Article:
Psalm 114 & 115

Psalm 114 is short, only 8 verses, and is yet another recapitulation of the Exodus. The conclusion? “Tremble, O earth, at the presence of the Lord, at the presence of the God of Jacob.” This is very important: God is always the God of his people first and foremost. The whole history of mankind starts in Genesis chapter three with God’s promise to Adam and Eve, and is given specific definition to Abram nine chapters later, and even more three after that. God’s covenant promise to make himself a people. And like many of these Psalms the either seem to fit together or flow nicely into the next one, this one can easily flow into 115 which begins:

Not to us, Lord, not to us
    but to your name be the glory,
    because of your love and faithfulness.

Why not to us be the glory? Because we didn’t save ourselves! Why is the Exodus recounted in 114 so important in the history of redemption, and why is it recounted by God’s OT people over and over again? Because Israel was enslaved for hundreds of years while God was silent. I can imagine the promises of God to Abraham, Isaac and Jacob were recounted to each generation, over and over and over again, but when, O Lord? Then God picks another man to lead his people, and by God’s own power leads them out of slavery by mighty deeds. Thus the wonderful comparison in the Psalm to idols:

Why do the nations say,
    “Where is their God?”
Our God is in heaven;
    he does whatever pleases him.
But their idols are silver and gold,
    made by human hands.
They have mouths, but cannot speak,
    eyes, but cannot see.
They have ears, but cannot hear,
    noses, but cannot smell.
They have hands, but cannot feel,
    feet, but cannot walk,
    nor can they utter a sound with their throats.
Those who make them will be like them,
    and so will all who trust in them.

This comparison of the Living God to idols is of course a theme throughout Scripture, but the contrast is always powerful. The utter worthlessness of idols is so because they are in fact nothing. Whatever value or meaning we ascribe to them is an illusion, as are all the idols of human imagining that we somehow think will replace God. We think we will find lasting fulfillment and meaning in things or other people or accomplishments. Look at a cemetery to see how that’s worked out. And every single person on earth knows this! Satisfaction even for the richest and most talented and most successful and most famous among us is fleeting. And every single one of them comes up against Father Time who mocks their accomplishments with memories of what can never be again; memories are a feeble reminder of fleeting greatness.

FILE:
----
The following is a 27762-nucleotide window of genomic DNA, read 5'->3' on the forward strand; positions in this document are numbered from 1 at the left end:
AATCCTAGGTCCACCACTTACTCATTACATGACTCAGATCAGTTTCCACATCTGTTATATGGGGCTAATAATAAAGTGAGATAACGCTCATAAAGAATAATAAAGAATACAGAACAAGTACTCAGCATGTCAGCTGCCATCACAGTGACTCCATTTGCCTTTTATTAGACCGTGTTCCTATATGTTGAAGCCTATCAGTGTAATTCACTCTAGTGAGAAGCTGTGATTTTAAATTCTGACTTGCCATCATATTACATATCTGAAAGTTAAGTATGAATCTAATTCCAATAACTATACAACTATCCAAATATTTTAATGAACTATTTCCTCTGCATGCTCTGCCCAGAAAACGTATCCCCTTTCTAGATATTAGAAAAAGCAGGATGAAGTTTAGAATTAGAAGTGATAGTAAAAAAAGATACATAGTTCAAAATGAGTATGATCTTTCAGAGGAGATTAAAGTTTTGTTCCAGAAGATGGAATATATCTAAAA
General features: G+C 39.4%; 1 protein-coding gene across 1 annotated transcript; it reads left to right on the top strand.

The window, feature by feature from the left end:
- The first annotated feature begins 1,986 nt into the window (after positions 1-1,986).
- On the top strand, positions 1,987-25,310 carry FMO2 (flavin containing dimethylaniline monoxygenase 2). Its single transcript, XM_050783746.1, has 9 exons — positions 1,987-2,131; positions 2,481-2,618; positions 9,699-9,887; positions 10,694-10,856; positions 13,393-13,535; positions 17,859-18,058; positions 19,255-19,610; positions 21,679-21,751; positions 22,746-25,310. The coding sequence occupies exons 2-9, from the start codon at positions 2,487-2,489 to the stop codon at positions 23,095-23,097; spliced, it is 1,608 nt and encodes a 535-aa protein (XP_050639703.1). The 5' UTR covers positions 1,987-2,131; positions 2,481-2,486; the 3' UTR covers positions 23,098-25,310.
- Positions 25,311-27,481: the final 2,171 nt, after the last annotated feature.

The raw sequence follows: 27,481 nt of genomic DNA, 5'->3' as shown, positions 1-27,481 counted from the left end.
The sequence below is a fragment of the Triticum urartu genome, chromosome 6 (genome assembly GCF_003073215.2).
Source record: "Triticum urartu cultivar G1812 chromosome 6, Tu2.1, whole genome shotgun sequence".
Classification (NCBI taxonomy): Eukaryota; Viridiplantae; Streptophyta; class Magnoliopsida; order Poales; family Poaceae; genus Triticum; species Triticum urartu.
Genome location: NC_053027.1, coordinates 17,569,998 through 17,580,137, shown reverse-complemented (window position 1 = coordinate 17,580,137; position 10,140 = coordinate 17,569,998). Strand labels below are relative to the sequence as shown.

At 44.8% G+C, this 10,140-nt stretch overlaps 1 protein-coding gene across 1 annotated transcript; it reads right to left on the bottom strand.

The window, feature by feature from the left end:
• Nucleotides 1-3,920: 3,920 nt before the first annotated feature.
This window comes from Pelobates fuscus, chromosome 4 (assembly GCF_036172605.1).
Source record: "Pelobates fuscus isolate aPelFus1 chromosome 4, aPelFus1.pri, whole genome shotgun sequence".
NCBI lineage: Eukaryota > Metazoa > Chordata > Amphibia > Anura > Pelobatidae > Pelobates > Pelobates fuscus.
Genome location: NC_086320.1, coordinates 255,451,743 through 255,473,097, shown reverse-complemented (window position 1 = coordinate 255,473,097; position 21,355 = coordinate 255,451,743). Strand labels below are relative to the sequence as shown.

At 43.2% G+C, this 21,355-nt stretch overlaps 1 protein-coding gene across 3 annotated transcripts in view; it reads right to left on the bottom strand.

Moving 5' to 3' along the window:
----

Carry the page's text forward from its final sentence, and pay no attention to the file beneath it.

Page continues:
The contrast one again is with God’s people, the “house of Israel.” Three times the Psalmist says of these people, “he is their help and shield.” And what can we expect from the Lord?

12 The Lord remembers us and will bless us:
    He will bless his people Israel,
    he will bless the house of Aaron,
13 he will bless those who fear the Lord
    small and great alike.

God loves to bless his people, and how much more we who live on this side of the cross when we know that blessing is in and because of Christ himself. We must appreciate and enjoy and be thankful for the blessings that come from his hand because they all do. And yet again, the Psalms reveal to us that the context of these blessings is not confined to this life:

17 It is not the dead who praise the Lord,
    those who go down to the place of silence;
18 it is we who extol the Lord,
    both now and forevermore.

They must have wondered about this forever thing. Some Jews believed in a resurrection of the dead, but someone actually did it, in history, space and time, the first-fruits of those who have fallen asleep. Our hope is eternal.



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